AP

Just a few weeks after announcing an end to DACA, the Trump administration is reportedly drafting a new policy that would expedite the deportation of some 150,000 children from Central America who arrived in the U.S. without their parents. The Miami Herald reported on Wednesday that the effort is, of course, being led by Attorney General Jeff Sessions’ Justice Department.

Fleeing horrific cartel violence in Central America, which the U.S. government arguably instigated by deporting people, more than 150,000 unaccompanied children are currently in the U.S. under the supervision of the Office of Refugee Resettlement—a subsidiary of the Department of Health and Human Services. The surge of unaccompanied refugee children undertaking a harrowing journey to the U.S. peaked in 2014, when more than 70,000 of them crossed the border from Honduras, Guatemala, and El Salvador. Many of those children now reside with either relatives who live in the U.S., shelters, or other sponsors.

But the Justice Department’s proposal would see to the swift deportation of those refugees who are over the age of 18. The Herald spoke with two people who saw drafts of the plan and it sounds predictably heartless:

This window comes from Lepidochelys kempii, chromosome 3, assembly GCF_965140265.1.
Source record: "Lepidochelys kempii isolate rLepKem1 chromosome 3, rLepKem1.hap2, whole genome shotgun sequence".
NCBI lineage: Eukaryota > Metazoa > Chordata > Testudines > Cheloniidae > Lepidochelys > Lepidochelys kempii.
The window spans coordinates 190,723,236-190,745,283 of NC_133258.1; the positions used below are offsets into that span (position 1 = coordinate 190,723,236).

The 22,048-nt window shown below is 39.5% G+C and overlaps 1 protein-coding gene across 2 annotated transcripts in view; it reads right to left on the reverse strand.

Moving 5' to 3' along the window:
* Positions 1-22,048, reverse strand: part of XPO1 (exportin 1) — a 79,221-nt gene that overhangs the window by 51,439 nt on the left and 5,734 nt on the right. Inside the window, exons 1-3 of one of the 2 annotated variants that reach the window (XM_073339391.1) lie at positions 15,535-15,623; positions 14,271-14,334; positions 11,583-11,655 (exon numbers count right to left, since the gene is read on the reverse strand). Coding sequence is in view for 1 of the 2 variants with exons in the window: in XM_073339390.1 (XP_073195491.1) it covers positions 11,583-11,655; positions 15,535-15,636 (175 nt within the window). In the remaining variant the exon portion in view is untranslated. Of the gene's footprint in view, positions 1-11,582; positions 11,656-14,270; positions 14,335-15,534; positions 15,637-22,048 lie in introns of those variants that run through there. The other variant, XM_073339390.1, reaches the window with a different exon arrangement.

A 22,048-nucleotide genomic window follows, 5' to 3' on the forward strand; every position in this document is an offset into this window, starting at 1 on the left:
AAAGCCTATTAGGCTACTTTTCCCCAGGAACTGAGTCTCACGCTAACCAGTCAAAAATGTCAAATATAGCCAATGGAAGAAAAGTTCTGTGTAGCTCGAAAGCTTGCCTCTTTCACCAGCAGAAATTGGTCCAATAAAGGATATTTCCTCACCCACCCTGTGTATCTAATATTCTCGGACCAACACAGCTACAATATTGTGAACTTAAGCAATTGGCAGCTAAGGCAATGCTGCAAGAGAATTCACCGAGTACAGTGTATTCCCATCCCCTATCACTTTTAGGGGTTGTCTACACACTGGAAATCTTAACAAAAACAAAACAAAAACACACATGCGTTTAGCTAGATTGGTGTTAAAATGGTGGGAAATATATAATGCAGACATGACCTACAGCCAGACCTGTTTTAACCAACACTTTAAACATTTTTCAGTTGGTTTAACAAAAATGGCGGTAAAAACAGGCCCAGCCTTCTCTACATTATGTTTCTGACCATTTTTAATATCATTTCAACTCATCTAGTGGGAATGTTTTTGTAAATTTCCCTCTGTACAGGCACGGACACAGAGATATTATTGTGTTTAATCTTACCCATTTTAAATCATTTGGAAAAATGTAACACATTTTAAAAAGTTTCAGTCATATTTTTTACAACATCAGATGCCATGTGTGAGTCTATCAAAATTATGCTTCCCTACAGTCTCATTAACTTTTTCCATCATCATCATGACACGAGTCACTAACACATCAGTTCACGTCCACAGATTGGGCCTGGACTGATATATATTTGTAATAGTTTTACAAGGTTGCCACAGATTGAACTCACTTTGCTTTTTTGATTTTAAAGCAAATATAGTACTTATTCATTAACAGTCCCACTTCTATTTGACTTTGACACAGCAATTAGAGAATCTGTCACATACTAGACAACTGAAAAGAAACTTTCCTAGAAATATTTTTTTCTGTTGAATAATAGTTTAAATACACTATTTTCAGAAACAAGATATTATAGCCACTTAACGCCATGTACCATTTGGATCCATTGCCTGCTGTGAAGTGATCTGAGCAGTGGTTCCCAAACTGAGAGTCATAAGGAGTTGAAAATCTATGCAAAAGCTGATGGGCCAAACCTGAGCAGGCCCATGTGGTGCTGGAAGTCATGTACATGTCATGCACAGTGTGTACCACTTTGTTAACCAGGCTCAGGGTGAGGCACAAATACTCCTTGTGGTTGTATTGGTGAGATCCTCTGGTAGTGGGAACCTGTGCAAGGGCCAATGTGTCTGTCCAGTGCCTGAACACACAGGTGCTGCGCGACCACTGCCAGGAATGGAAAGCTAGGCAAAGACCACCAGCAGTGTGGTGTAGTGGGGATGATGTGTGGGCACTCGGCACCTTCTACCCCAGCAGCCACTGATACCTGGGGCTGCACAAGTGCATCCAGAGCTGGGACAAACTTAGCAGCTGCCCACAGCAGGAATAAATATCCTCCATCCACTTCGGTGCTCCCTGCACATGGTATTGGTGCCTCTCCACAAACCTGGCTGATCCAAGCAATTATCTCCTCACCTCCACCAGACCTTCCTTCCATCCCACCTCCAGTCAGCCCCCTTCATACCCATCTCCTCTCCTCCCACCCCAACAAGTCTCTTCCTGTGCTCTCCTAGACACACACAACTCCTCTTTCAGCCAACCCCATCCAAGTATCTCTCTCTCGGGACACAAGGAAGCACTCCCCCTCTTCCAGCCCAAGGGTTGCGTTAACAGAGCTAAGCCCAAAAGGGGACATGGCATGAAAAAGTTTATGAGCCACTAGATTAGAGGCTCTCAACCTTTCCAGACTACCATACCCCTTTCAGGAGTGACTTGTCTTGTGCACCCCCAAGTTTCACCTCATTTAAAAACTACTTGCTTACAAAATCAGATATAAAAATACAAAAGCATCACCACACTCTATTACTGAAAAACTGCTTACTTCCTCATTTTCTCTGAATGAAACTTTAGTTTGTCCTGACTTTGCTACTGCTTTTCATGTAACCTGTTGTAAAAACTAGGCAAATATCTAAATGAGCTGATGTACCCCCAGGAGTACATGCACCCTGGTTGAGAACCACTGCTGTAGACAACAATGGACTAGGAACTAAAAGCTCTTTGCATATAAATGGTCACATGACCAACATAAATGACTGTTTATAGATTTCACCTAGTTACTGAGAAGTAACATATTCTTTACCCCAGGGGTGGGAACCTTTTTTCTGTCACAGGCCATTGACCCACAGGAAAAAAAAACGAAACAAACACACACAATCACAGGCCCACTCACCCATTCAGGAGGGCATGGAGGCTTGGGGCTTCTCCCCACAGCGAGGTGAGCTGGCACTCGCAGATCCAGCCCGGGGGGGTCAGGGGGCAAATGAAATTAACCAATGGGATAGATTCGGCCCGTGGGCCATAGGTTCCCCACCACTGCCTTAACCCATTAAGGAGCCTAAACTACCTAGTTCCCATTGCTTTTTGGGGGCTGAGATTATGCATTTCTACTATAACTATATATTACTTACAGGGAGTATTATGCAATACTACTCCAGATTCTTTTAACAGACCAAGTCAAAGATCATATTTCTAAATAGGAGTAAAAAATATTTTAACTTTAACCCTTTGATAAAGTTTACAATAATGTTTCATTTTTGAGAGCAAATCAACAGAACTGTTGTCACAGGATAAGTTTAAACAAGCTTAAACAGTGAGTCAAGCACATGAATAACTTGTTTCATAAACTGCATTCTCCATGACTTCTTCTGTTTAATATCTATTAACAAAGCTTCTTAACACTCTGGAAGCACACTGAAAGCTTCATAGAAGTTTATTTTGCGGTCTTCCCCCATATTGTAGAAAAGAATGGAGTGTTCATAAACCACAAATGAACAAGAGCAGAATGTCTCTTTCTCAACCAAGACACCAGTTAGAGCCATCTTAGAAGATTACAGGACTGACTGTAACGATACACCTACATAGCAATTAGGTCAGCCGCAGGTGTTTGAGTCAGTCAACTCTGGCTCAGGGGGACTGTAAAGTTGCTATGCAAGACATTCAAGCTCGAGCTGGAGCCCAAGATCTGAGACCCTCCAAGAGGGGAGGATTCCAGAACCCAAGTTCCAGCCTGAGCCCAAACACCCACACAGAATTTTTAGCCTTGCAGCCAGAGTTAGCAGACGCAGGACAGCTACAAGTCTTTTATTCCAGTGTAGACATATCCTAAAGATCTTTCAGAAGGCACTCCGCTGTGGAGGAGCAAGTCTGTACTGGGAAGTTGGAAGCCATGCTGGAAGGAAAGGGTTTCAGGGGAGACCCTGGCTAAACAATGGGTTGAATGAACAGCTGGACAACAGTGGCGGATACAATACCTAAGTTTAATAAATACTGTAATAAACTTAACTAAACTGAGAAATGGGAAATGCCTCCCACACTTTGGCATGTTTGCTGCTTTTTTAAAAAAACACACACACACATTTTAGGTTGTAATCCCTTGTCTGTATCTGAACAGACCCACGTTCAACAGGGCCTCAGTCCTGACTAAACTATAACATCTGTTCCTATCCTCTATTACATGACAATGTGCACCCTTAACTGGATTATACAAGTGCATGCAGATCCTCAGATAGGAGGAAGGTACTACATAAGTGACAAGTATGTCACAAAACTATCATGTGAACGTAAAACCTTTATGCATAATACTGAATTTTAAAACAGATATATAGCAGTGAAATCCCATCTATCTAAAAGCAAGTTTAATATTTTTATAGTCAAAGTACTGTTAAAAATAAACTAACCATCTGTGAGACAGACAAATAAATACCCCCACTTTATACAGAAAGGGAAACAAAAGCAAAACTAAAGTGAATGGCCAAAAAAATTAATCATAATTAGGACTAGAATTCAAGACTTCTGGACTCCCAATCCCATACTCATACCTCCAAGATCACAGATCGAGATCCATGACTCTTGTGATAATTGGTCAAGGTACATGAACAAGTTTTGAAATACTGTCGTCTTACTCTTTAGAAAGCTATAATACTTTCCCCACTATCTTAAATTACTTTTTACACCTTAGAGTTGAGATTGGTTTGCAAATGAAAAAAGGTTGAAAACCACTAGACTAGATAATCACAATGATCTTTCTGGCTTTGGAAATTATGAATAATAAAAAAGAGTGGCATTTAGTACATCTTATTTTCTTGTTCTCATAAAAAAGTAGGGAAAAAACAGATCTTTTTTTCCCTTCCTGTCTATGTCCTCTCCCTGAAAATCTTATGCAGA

This new policy would call for expedited deportation of another group — the more than 150,000 children who arrived at the southern border alone, escaping violence and poverty in El Salvador, Honduras and Guatemala. Under the plan being discussed, teens in this group would be sent back to their countries when they turn 18 under a fast-track deportation, which means they would not see an immigration judge first.

Given that both President Trump and Sessions have blamed DACA for encouraging Central American children to seek refuge in the U.S., it’s somewhat surprising that the proposal hasn’t been a central component of the administration’s war on immigrants. But that might be because the policy is sure to be fiercely contested in court.

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A former Justice Department official who spoke to The Herald said that the Trump administration would have a difficult time proving the proposed policy’s legality. “The concern is that most people at DOJ know this will likely be viewed as illegal and do not want to have to defend this in court if they can avoid it,” he said.

On Thursday, however, Sessions intimated that a policy to address “the unaccompanied minors issue” might be imminent. Speaking in Boston, MA, Sessions made a revolting claim that the so-called Unaccompanied Alien Children program was being exploited by “gang members who come to this country as wolves in sheep clothing.”